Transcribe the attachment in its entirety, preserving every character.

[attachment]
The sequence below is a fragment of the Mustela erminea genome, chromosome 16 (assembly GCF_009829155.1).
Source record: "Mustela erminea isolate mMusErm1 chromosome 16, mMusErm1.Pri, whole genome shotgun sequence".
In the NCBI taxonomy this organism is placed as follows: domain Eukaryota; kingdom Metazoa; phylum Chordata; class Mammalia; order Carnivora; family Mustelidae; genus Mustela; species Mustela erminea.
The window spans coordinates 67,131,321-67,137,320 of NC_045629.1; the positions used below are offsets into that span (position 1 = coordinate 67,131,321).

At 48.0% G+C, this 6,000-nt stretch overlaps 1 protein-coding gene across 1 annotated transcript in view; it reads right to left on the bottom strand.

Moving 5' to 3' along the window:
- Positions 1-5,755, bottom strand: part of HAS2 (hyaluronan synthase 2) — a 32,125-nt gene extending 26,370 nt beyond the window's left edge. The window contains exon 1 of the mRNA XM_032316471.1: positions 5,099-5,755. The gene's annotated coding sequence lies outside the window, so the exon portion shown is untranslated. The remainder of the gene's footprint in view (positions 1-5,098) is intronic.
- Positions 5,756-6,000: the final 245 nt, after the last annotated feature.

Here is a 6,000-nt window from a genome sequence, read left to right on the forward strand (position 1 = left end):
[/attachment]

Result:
The sequence below is a fragment of the Mustela erminea genome, chromosome 16 (assembly GCF_009829155.1).
Source record: "Mustela erminea isolate mMusErm1 chromosome 16, mMusErm1.Pri, whole genome shotgun sequence".
In the NCBI taxonomy this organism is placed as follows: domain Eukaryota; kingdom Metazoa; phylum Chordata; class Mammalia; order Carnivora; family Mustelidae; genus Mustela; species Mustela erminea.
The window spans coordinates 67,131,321-67,137,320 of NC_045629.1; the positions used below are offsets into that span (position 1 = coordinate 67,131,321).

At 48.0% G+C, this 6,000-nt stretch overlaps 1 protein-coding gene across 1 annotated transcript in view; it reads right to left on the bottom strand.

Moving 5' to 3' along the window:
- Positions 1-5,755, bottom strand: part of HAS2 (hyaluronan synthase 2) — a 32,125-nt gene extending 26,370 nt beyond the window's left edge. The window contains exon 1 of the mRNA XM_032316471.1: positions 5,099-5,755. The gene's annotated coding sequence lies outside the window, so the exon portion shown is untranslated. The remainder of the gene's footprint in view (positions 1-5,098) is intronic.
- Positions 5,756-6,000: the final 245 nt, after the last annotated feature.

Here is a 6,000-nt window from a genome sequence, read left to right on the forward strand (position 1 = left end):